All the Real Estate News That’s Fit to RE-Print™
Welcome to our weekly edition of Hot Real Estate Investment News.
The big news this week: Home prices continue to rise; there’s a 24% drop in completed foreclosures compared to a year ago; shadow inventory of homes likely to be sold after foreclosure declined by 35%; and the Fed will keep interest rates low at least through 2014.
Here are the real estate investing related news items that caught our attention this past week. We hope they help you stay up-to-date with your real estate investment strategies and inspire some profitable real estate deals for you.
Data through May 2012 for the S&P/Case-Shiller Home Price Indices showed that average home prices increased by 2.2% in May over April for both the 10- and 20-City Composites.
More details here: Home Prices Continue to Rise in May 2012
See also: Case-Shiller Shows Strong Price Gains in May
—24 Percent Drop Versus a Year Ago Puts Completed Foreclosures at 2007 Levels—
According to the report, there were 60,000 completed foreclosures in the U.S. in June 2012 compared to 80,000 in June 2011 and 60,000 in May 2012.
Download a copy of the National Foreclosure Report here: www.corelogic.com/ForeclosureReport-June2012.
Housing Wire reporter Jon Prior states:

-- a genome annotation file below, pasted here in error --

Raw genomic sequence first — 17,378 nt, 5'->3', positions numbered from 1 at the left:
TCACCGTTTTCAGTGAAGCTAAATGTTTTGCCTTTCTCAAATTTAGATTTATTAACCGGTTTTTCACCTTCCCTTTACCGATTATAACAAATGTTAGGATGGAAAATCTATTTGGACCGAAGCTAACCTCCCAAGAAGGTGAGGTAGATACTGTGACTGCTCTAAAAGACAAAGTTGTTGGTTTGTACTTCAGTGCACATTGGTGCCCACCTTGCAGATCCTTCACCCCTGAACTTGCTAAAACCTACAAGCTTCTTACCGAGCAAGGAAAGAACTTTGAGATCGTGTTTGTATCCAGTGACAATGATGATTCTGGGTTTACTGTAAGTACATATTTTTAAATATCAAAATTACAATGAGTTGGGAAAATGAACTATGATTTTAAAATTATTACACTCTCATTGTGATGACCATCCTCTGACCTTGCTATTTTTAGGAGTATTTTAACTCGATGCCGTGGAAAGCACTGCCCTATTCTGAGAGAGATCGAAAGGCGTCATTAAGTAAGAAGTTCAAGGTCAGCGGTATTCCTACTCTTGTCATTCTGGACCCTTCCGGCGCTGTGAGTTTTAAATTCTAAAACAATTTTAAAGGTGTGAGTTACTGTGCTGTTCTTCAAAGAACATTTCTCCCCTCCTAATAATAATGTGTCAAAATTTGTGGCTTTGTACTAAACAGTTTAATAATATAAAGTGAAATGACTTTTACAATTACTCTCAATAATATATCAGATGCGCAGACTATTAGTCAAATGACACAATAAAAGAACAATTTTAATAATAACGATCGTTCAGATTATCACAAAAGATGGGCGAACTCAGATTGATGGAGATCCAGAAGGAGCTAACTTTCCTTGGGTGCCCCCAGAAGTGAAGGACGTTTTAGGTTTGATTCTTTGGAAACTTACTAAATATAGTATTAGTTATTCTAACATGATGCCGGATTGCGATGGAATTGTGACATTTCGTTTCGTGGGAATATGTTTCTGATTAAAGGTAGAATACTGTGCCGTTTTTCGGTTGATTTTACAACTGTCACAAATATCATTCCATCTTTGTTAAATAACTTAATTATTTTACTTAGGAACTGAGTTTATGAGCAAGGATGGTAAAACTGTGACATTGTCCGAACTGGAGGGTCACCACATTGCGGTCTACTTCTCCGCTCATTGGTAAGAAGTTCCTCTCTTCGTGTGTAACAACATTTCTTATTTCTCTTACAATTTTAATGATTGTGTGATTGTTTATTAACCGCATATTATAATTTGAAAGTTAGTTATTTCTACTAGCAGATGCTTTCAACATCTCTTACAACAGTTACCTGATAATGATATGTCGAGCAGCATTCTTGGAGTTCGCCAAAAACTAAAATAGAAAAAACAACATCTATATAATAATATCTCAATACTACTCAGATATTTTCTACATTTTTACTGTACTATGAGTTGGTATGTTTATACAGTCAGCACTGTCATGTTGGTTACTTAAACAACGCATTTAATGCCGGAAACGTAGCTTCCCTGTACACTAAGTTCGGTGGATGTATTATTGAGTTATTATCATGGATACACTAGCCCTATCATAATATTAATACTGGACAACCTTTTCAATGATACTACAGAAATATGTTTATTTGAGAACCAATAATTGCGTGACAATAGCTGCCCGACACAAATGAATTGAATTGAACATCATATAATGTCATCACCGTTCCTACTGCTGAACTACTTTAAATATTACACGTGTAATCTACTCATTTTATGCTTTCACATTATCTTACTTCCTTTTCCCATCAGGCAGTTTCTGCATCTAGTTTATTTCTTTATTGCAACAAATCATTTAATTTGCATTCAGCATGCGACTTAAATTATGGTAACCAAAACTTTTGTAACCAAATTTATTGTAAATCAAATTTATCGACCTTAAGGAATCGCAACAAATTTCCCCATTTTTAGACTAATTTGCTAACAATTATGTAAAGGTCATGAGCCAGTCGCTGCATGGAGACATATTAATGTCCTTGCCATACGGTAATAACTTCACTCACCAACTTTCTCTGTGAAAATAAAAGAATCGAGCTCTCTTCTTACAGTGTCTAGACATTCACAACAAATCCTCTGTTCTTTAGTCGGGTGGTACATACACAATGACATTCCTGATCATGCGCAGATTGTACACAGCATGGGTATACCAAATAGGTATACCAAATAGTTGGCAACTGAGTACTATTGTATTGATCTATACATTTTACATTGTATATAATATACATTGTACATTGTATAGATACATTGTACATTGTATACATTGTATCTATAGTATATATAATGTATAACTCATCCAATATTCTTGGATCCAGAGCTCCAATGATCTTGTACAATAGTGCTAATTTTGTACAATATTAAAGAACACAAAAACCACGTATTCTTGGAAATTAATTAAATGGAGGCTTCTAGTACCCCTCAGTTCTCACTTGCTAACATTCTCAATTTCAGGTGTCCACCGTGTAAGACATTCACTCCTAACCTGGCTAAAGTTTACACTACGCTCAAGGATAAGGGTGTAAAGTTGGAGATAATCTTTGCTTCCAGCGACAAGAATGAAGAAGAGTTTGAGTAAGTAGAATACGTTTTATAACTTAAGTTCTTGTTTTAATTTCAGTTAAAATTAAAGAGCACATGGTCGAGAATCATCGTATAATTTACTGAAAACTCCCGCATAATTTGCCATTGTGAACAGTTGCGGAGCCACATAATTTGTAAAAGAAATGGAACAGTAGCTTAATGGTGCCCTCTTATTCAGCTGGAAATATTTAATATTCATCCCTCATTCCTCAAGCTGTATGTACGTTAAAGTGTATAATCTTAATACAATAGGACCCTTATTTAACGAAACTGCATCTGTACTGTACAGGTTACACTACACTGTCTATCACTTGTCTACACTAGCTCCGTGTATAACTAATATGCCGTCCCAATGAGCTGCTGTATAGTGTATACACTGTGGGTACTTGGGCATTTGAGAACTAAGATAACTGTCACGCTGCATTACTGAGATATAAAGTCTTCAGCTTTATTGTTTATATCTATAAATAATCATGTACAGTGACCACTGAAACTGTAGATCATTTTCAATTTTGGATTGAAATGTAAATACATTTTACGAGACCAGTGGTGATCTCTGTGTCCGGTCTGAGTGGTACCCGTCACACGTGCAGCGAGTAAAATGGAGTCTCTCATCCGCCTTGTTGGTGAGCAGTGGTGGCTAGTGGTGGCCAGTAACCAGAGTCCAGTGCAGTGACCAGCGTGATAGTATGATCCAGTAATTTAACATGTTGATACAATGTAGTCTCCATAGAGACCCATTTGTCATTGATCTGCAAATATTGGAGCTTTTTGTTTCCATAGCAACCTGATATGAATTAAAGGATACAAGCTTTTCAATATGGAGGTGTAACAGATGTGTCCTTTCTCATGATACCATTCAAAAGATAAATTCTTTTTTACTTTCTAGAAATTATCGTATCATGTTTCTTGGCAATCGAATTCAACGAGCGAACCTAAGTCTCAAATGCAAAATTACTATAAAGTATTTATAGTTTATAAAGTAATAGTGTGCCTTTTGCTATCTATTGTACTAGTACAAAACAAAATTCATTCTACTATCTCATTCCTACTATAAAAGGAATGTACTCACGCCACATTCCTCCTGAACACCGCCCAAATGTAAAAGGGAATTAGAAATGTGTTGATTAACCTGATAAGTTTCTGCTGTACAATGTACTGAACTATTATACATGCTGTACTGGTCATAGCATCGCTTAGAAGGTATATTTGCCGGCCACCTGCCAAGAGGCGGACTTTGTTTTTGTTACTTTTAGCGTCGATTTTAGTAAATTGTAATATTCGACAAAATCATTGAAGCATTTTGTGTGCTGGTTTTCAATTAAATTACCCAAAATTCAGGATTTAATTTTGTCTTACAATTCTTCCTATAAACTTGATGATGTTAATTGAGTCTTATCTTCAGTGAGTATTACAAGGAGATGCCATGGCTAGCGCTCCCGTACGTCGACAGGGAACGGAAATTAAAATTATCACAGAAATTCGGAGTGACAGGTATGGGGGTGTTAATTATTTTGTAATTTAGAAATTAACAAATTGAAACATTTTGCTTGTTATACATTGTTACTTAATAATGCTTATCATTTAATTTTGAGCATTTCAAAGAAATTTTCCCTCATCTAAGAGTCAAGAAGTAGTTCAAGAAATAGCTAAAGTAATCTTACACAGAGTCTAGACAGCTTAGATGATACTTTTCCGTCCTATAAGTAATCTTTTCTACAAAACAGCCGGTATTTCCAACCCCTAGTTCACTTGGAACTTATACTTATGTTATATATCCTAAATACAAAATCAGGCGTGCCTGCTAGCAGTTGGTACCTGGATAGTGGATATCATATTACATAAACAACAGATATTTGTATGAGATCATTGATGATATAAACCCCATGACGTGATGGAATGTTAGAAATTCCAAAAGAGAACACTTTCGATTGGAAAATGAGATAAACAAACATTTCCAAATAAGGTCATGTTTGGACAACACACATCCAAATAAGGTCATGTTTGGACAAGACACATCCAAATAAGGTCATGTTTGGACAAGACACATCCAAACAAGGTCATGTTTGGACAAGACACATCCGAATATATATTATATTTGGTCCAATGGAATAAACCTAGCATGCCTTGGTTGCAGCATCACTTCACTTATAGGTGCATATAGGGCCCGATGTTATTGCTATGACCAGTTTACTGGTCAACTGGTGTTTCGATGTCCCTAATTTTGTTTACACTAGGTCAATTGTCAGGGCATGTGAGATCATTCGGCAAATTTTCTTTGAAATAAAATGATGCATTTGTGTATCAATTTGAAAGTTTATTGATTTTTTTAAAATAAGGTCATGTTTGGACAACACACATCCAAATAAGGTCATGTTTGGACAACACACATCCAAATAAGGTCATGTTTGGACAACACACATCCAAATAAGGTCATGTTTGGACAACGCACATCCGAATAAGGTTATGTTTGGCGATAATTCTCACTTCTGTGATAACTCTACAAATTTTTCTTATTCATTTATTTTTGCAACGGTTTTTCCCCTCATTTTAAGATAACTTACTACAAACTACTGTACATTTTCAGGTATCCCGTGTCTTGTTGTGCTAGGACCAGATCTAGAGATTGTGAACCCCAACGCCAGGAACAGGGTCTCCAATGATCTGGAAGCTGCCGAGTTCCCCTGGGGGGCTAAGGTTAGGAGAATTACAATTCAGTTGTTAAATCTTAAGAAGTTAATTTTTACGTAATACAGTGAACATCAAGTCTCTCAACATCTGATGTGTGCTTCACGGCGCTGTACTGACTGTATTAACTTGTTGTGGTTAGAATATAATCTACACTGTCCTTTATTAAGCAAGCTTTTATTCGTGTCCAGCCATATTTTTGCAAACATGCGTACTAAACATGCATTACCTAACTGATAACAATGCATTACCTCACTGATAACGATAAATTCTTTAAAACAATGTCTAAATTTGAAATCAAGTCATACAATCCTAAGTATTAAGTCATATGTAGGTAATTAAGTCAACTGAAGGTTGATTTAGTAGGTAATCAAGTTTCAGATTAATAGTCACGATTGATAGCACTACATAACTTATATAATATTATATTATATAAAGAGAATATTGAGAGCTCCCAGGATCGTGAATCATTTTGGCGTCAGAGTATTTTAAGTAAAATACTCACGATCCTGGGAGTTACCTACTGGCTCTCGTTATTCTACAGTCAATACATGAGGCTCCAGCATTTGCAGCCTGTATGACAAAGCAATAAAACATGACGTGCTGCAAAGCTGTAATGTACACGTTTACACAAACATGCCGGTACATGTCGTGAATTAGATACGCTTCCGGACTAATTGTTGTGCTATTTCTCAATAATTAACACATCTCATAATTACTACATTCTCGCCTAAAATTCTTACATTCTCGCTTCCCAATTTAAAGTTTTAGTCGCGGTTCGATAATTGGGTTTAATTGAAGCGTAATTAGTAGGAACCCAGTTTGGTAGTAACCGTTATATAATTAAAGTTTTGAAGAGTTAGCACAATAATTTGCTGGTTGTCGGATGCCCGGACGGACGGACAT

“The shadow inventory of homes likely to be sold after foreclosure declined by 35% since the peak reached two years ago, according to Morgan Stanleyresearchers.
There are roughly 5.65 million properties in this backlog now, down from 8.79 million at the beginning of 2010. These homes are either already foreclosed and not yet for sale, or they back delinquent mortgages that will likely need to be liquidated. The weight of these properties drags down home prices and resists recovery in the hardest hit areas.”
From Housing Wire reporter Jon Prior:
“The Federal Open Market Committee said it will keep interest rates low at least through 2014 but will not yet act on further stimulus to a slow-growing economy….
The target rate of funds will remain between 0% and 0.25% for the next two years, unchanged since the Fed lowered it coming out of the financial crisis in 2008.”